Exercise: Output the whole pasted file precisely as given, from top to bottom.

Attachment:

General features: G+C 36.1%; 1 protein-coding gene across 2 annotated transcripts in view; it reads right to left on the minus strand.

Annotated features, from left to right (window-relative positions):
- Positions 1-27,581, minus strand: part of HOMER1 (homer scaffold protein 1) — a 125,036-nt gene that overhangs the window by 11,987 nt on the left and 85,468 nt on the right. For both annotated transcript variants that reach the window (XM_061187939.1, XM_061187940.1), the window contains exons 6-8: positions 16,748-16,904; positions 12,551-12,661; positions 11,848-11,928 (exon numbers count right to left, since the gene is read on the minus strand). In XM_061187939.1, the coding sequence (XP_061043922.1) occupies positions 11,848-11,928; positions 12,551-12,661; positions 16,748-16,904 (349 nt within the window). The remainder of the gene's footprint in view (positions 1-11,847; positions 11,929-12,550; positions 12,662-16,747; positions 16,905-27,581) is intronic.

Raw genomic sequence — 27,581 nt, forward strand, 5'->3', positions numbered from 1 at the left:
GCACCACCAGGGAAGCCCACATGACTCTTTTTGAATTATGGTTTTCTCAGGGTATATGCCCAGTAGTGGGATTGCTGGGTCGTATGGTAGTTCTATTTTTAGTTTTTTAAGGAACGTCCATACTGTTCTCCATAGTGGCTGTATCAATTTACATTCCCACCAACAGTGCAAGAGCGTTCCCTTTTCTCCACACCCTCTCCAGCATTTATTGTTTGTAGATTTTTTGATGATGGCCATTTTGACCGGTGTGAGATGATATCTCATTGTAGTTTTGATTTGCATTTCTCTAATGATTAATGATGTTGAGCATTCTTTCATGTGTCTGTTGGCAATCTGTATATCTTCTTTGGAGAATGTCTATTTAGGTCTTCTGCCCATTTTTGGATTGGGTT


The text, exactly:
General features: G+C 36.1%; 1 protein-coding gene across 2 annotated transcripts in view; it reads right to left on the minus strand.

Annotated features, from left to right (window-relative positions):
- Positions 1-27,581, minus strand: part of HOMER1 (homer scaffold protein 1) — a 125,036-nt gene that overhangs the window by 11,987 nt on the left and 85,468 nt on the right. For both annotated transcript variants that reach the window (XM_061187939.1, XM_061187940.1), the window contains exons 6-8: positions 16,748-16,904; positions 12,551-12,661; positions 11,848-11,928 (exon numbers count right to left, since the gene is read on the minus strand). In XM_061187939.1, the coding sequence (XP_061043922.1) occupies positions 11,848-11,928; positions 12,551-12,661; positions 16,748-16,904 (349 nt within the window). The remainder of the gene's footprint in view (positions 1-11,847; positions 11,929-12,550; positions 12,662-16,747; positions 16,905-27,581) is intronic.

Raw genomic sequence — 27,581 nt, forward strand, 5'->3', positions numbered from 1 at the left:
GCACCACCAGGGAAGCCCACATGACTCTTTTTGAATTATGGTTTTCTCAGGGTATATGCCCAGTAGTGGGATTGCTGGGTCGTATGGTAGTTCTATTTTTAGTTTTTTAAGGAACGTCCATACTGTTCTCCATAGTGGCTGTATCAATTTACATTCCCACCAACAGTGCAAGAGCGTTCCCTTTTCTCCACACCCTCTCCAGCATTTATTGTTTGTAGATTTTTTGATGATGGCCATTTTGACCGGTGTGAGATGATATCTCATTGTAGTTTTGATTTGCATTTCTCTAATGATTAATGATGTTGAGCATTCTTTCATGTGTCTGTTGGCAATCTGTATATCTTCTTTGGAGAATGTCTATTTAGGTCTTCTGCCCATTTTTGGATTGGGTT